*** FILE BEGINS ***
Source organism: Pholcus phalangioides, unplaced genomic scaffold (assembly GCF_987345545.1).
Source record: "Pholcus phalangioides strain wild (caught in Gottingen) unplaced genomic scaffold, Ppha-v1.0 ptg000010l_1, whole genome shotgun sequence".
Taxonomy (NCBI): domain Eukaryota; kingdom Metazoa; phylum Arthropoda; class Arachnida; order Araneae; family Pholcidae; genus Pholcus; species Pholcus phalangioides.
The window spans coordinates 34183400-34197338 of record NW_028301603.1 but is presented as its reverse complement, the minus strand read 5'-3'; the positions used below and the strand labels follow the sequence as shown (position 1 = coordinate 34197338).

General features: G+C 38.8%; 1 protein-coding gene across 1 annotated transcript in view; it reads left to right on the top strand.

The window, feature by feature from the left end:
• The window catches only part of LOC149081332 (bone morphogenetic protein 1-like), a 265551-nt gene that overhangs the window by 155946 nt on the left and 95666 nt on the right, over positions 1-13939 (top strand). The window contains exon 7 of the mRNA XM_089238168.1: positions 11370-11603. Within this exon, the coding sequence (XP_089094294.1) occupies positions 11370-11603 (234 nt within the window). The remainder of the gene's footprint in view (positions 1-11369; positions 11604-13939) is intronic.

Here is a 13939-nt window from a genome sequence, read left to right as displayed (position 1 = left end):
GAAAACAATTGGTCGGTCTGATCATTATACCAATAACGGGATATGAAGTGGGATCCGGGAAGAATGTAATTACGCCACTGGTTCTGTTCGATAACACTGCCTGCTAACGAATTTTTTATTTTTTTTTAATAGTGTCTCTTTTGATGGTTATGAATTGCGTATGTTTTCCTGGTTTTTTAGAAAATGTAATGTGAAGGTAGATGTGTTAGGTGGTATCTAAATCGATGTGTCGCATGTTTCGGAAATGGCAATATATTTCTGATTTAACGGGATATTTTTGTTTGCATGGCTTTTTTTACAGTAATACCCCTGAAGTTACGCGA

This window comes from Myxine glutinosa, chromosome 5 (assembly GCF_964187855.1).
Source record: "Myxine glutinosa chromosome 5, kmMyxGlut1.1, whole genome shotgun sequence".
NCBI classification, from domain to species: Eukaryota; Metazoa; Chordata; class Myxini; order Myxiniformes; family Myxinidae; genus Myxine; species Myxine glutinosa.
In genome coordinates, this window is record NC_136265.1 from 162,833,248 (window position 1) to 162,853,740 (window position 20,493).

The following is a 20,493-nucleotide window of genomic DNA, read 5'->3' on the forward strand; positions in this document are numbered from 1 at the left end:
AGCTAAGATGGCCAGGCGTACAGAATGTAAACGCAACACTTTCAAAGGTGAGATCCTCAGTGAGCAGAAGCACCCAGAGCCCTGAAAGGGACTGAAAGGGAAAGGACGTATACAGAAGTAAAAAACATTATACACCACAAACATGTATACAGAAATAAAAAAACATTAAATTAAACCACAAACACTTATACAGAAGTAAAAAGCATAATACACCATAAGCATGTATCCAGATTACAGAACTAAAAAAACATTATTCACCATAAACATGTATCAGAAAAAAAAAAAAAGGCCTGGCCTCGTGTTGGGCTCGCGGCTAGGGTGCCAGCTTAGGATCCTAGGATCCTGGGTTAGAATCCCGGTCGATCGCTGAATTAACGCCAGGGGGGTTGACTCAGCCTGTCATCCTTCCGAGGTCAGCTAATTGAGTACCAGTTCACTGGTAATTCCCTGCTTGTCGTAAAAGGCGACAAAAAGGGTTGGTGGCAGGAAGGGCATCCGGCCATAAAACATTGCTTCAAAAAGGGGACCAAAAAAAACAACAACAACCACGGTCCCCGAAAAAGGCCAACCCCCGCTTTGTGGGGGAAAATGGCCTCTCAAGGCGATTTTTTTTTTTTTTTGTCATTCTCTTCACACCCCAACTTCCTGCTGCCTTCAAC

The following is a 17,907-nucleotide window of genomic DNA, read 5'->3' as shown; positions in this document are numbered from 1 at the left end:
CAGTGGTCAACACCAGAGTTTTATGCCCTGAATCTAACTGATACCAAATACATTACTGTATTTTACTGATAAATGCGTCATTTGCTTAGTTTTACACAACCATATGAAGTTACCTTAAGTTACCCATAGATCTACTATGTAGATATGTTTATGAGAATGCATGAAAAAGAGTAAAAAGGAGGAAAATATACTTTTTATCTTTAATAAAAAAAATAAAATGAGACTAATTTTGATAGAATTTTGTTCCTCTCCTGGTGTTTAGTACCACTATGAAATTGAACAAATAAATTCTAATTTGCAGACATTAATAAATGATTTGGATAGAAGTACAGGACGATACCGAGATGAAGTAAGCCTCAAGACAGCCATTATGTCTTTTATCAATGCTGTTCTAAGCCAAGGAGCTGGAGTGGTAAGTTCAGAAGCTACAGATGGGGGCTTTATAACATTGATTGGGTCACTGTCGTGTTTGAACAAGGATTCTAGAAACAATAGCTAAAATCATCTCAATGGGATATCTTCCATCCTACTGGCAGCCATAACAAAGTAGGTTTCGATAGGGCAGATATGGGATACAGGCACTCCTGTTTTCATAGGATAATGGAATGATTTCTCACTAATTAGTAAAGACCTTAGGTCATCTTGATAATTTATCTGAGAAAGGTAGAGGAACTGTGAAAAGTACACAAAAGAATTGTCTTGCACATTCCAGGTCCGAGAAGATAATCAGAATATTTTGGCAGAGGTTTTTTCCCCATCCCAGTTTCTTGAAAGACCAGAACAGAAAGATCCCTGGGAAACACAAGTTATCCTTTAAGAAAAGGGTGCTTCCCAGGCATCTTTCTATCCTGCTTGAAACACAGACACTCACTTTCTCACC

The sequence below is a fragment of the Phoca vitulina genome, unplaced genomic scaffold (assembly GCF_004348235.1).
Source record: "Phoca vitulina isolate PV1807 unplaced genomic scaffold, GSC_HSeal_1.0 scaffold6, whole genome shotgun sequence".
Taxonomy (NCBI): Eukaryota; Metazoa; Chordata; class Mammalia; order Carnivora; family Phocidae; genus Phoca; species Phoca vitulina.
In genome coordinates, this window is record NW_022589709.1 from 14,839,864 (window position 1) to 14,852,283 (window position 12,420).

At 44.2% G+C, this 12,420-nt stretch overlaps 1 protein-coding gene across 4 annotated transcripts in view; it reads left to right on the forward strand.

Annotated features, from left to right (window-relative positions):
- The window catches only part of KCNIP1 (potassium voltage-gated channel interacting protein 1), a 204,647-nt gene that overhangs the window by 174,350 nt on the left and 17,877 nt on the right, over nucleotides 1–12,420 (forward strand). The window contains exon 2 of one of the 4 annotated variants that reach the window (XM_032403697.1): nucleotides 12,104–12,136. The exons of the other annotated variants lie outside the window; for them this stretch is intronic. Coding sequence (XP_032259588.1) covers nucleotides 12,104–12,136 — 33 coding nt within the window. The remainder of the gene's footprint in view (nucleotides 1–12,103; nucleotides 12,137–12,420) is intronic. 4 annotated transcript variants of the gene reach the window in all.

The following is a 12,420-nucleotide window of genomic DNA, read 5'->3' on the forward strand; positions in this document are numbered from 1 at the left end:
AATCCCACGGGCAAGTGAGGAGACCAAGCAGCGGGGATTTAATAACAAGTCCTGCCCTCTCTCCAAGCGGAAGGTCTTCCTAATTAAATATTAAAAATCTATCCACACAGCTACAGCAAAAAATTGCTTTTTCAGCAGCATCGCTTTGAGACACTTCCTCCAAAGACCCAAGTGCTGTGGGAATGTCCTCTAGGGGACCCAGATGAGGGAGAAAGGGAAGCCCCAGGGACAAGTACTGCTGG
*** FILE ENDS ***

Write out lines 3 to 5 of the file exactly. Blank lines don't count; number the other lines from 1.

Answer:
Taxonomy (NCBI): domain Eukaryota; kingdom Metazoa; phylum Arthropoda; class Arachnida; order Araneae; family Pholcidae; genus Pholcus; species Pholcus phalangioides.
The window spans coordinates 34183400-34197338 of record NW_028301603.1 but is presented as its reverse complement, the minus strand read 5'-3'; the positions used below and the strand labels follow the sequence as shown (position 1 = coordinate 34197338).

General features: G+C 38.8%; 1 protein-coding gene across 1 annotated transcript in view; it reads left to right on the top strand.